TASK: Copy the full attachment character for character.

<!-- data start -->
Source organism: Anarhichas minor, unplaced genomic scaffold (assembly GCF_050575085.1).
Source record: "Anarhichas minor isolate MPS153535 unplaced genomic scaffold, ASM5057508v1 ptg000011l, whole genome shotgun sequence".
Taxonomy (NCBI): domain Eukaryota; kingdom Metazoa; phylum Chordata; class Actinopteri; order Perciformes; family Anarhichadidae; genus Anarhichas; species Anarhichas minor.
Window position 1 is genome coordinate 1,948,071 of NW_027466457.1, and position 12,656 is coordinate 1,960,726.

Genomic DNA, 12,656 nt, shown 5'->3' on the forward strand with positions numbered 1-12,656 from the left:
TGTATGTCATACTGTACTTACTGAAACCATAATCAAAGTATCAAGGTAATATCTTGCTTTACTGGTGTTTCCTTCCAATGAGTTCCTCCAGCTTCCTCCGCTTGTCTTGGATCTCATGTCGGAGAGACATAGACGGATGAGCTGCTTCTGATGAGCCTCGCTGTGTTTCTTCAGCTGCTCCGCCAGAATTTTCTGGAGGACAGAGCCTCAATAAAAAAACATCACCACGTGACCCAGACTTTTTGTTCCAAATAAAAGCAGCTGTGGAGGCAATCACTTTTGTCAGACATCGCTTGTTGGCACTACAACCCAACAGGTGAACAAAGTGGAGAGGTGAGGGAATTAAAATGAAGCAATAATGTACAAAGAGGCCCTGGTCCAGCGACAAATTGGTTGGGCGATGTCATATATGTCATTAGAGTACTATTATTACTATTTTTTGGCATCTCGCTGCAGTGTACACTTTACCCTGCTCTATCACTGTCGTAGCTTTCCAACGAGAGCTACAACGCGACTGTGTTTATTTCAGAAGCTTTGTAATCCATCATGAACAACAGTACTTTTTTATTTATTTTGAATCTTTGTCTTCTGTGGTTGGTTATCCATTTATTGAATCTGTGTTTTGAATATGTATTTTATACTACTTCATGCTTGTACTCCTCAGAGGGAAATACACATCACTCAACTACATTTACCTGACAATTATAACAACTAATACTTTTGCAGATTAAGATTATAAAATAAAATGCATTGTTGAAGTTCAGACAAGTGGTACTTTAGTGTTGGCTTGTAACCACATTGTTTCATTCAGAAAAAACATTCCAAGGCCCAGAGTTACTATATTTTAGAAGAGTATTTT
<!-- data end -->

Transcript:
Source organism: Anarhichas minor, unplaced genomic scaffold (assembly GCF_050575085.1).
Source record: "Anarhichas minor isolate MPS153535 unplaced genomic scaffold, ASM5057508v1 ptg000011l, whole genome shotgun sequence".
Taxonomy (NCBI): domain Eukaryota; kingdom Metazoa; phylum Chordata; class Actinopteri; order Perciformes; family Anarhichadidae; genus Anarhichas; species Anarhichas minor.
Window position 1 is genome coordinate 1,948,071 of NW_027466457.1, and position 12,656 is coordinate 1,960,726.

Genomic DNA, 12,656 nt, shown 5'->3' on the forward strand with positions numbered 1-12,656 from the left:
TGTATGTCATACTGTACTTACTGAAACCATAATCAAAGTATCAAGGTAATATCTTGCTTTACTGGTGTTTCCTTCCAATGAGTTCCTCCAGCTTCCTCCGCTTGTCTTGGATCTCATGTCGGAGAGACATAGACGGATGAGCTGCTTCTGATGAGCCTCGCTGTGTTTCTTCAGCTGCTCCGCCAGAATTTTCTGGAGGACAGAGCCTCAATAAAAAAACATCACCACGTGACCCAGACTTTTTGTTCCAAATAAAAGCAGCTGTGGAGGCAATCACTTTTGTCAGACATCGCTTGTTGGCACTACAACCCAACAGGTGAACAAAGTGGAGAGGTGAGGGAATTAAAATGAAGCAATAATGTACAAAGAGGCCCTGGTCCAGCGACAAATTGGTTGGGCGATGTCATATATGTCATTAGAGTACTATTATTACTATTTTTTGGCATCTCGCTGCAGTGTACACTTTACCCTGCTCTATCACTGTCGTAGCTTTCCAACGAGAGCTACAACGCGACTGTGTTTATTTCAGAAGCTTTGTAATCCATCATGAACAACAGTACTTTTTTATTTATTTTGAATCTTTGTCTTCTGTGGTTGGTTATCCATTTATTGAATCTGTGTTTTGAATATGTATTTTATACTACTTCATGCTTGTACTCCTCAGAGGGAAATACACATCACTCAACTACATTTACCTGACAATTATAACAACTAATACTTTTGCAGATTAAGATTATAAAATAAAATGCATTGTTGAAGTTCAGACAAGTGGTACTTTAGTGTTGGCTTGTAACCACATTGTTTCATTCAGAAAAAACATTCCAAGGCCCAGAGTTACTATATTTTAGAAGAGTATTTT